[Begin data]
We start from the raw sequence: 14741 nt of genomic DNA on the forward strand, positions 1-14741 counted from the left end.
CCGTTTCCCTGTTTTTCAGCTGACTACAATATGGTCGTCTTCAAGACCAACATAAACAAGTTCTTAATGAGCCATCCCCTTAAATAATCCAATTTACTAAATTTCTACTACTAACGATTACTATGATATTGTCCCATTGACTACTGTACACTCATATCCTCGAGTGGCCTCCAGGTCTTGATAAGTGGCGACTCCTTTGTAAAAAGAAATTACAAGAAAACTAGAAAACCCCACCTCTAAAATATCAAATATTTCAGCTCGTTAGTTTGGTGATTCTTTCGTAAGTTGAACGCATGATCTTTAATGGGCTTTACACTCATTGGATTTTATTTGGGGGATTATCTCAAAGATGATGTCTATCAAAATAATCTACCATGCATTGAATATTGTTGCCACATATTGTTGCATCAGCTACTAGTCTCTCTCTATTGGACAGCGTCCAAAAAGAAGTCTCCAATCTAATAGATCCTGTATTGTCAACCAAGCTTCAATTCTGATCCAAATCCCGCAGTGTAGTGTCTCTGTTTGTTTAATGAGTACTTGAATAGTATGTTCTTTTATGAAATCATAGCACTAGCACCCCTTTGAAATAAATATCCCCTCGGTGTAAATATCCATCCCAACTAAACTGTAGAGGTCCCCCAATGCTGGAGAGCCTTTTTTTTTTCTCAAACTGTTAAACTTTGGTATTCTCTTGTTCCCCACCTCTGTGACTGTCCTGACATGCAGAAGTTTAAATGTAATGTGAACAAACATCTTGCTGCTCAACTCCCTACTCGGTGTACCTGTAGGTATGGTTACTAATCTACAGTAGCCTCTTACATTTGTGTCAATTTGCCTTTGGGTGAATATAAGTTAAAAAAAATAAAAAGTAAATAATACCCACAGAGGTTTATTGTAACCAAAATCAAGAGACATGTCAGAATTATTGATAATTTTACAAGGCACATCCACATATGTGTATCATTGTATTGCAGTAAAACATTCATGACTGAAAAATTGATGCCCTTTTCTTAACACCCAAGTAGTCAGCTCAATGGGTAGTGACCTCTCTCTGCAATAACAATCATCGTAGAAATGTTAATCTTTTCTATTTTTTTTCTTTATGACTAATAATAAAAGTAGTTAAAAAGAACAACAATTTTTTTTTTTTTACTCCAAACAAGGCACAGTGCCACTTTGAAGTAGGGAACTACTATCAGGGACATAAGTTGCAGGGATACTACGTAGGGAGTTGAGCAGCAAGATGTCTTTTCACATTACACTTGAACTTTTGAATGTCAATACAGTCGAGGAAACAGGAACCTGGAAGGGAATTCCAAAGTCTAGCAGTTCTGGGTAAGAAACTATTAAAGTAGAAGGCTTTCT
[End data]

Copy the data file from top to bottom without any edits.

We start from the raw sequence: 14741 nt of genomic DNA on the forward strand, positions 1-14741 counted from the left end.
CCGTTTCCCTGTTTTTCAGCTGACTACAATATGGTCGTCTTCAAGACCAACATAAACAAGTTCTTAATGAGCCATCCCCTTAAATAATCCAATTTACTAAATTTCTACTACTAACGATTACTATGATATTGTCCCATTGACTACTGTACACTCATATCCTCGAGTGGCCTCCAGGTCTTGATAAGTGGCGACTCCTTTGTAAAAAGAAATTACAAGAAAACTAGAAAACCCCACCTCTAAAATATCAAATATTTCAGCTCGTTAGTTTGGTGATTCTTTCGTAAGTTGAACGCATGATCTTTAATGGGCTTTACACTCATTGGATTTTATTTGGGGGATTATCTCAAAGATGATGTCTATCAAAATAATCTACCATGCATTGAATATTGTTGCCACATATTGTTGCATCAGCTACTAGTCTCTCTCTATTGGACAGCGTCCAAAAAGAAGTCTCCAATCTAATAGATCCTGTATTGTCAACCAAGCTTCAATTCTGATCCAAATCCCGCAGTGTAGTGTCTCTGTTTGTTTAATGAGTACTTGAATAGTATGTTCTTTTATGAAATCATAGCACTAGCACCCCTTTGAAATAAATATCCCCTCGGTGTAAATATCCATCCCAACTAAACTGTAGAGGTCCCCCAATGCTGGAGAGCCTTTTTTTTTTCTCAAACTGTTAAACTTTGGTATTCTCTTGTTCCCCACCTCTGTGACTGTCCTGACATGCAGAAGTTTAAATGTAATGTGAACAAACATCTTGCTGCTCAACTCCCTACTCGGTGTACCTGTAGGTATGGTTACTAATCTACAGTAGCCTCTTACATTTGTGTCAATTTGCCTTTGGGTGAATATAAGTTAAAAAAAATAAAAAGTAAATAATACCCACAGAGGTTTATTGTAACCAAAATCAAGAGACATGTCAGAATTATTGATAATTTTACAAGGCACATCCACATATGTGTATCATTGTATTGCAGTAAAACATTCATGACTGAAAAATTGATGCCCTTTTCTTAACACCCAAGTAGTCAGCTCAATGGGTAGTGACCTCTCTCTGCAATAACAATCATCGTAGAAATGTTAATCTTTTCTATTTTTTTTCTTTATGACTAATAATAAAAGTAGTTAAAAAGAACAACAATTTTTTTTTTTTTACTCCAAACAAGGCACAGTGCCACTTTGAAGTAGGGAACTACTATCAGGGACATAAGTTGCAGGGATACTACGTAGGGAGTTGAGCAGCAAGATGTCTTTTCACATTACACTTGAACTTTTGAATGTCAATACAGTCGAGGAAACAGGAACCTGGAAGGGAATTCCAAAGTCTAGCAGTTCTGGGTAAGAAACTATTAAAGTAGAAGGCTTTCT